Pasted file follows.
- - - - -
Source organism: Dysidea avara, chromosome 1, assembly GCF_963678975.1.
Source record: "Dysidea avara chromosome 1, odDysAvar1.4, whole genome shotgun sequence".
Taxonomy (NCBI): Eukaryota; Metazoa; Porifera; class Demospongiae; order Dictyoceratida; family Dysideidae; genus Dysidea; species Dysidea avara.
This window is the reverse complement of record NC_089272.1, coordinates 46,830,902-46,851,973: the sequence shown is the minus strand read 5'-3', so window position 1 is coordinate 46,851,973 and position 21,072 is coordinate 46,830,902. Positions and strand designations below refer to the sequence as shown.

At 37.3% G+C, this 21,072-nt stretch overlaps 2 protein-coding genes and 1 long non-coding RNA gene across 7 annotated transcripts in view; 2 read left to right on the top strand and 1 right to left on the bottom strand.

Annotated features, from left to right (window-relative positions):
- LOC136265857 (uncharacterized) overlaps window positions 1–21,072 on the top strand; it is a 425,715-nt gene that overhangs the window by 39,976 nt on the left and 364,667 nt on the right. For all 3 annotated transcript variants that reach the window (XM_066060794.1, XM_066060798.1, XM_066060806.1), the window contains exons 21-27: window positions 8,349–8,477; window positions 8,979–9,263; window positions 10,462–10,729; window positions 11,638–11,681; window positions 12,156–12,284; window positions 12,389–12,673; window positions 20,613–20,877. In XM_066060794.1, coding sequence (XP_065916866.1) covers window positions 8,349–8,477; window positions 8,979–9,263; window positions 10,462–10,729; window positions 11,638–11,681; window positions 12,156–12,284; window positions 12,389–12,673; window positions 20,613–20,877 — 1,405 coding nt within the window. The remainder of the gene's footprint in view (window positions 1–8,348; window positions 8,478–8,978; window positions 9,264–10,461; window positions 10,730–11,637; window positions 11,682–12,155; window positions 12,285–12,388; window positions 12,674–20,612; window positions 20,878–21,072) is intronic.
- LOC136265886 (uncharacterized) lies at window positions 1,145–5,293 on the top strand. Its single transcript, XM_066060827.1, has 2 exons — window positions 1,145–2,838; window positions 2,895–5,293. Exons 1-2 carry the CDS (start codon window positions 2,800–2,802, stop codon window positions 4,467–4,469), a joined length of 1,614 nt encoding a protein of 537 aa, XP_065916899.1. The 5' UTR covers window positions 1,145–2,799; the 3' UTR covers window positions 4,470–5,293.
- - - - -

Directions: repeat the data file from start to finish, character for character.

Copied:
Source organism: Dysidea avara, chromosome 1, assembly GCF_963678975.1.
Source record: "Dysidea avara chromosome 1, odDysAvar1.4, whole genome shotgun sequence".
Taxonomy (NCBI): Eukaryota; Metazoa; Porifera; class Demospongiae; order Dictyoceratida; family Dysideidae; genus Dysidea; species Dysidea avara.
This window is the reverse complement of record NC_089272.1, coordinates 46,830,902-46,851,973: the sequence shown is the minus strand read 5'-3', so window position 1 is coordinate 46,851,973 and position 21,072 is coordinate 46,830,902. Positions and strand designations below refer to the sequence as shown.

At 37.3% G+C, this 21,072-nt stretch overlaps 2 protein-coding genes and 1 long non-coding RNA gene across 7 annotated transcripts in view; 2 read left to right on the top strand and 1 right to left on the bottom strand.

Annotated features, from left to right (window-relative positions):
- LOC136265857 (uncharacterized) overlaps window positions 1–21,072 on the top strand; it is a 425,715-nt gene that overhangs the window by 39,976 nt on the left and 364,667 nt on the right. For all 3 annotated transcript variants that reach the window (XM_066060794.1, XM_066060798.1, XM_066060806.1), the window contains exons 21-27: window positions 8,349–8,477; window positions 8,979–9,263; window positions 10,462–10,729; window positions 11,638–11,681; window positions 12,156–12,284; window positions 12,389–12,673; window positions 20,613–20,877. In XM_066060794.1, coding sequence (XP_065916866.1) covers window positions 8,349–8,477; window positions 8,979–9,263; window positions 10,462–10,729; window positions 11,638–11,681; window positions 12,156–12,284; window positions 12,389–12,673; window positions 20,613–20,877 — 1,405 coding nt within the window. The remainder of the gene's footprint in view (window positions 1–8,348; window positions 8,478–8,978; window positions 9,264–10,461; window positions 10,730–11,637; window positions 11,682–12,155; window positions 12,285–12,388; window positions 12,674–20,612; window positions 20,878–21,072) is intronic.
- LOC136265886 (uncharacterized) lies at window positions 1,145–5,293 on the top strand. Its single transcript, XM_066060827.1, has 2 exons — window positions 1,145–2,838; window positions 2,895–5,293. Exons 1-2 carry the CDS (start codon window positions 2,800–2,802, stop codon window positions 4,467–4,469), a joined length of 1,614 nt encoding a protein of 537 aa, XP_065916899.1. The 5' UTR covers window positions 1,145–2,799; the 3' UTR covers window positions 4,470–5,293.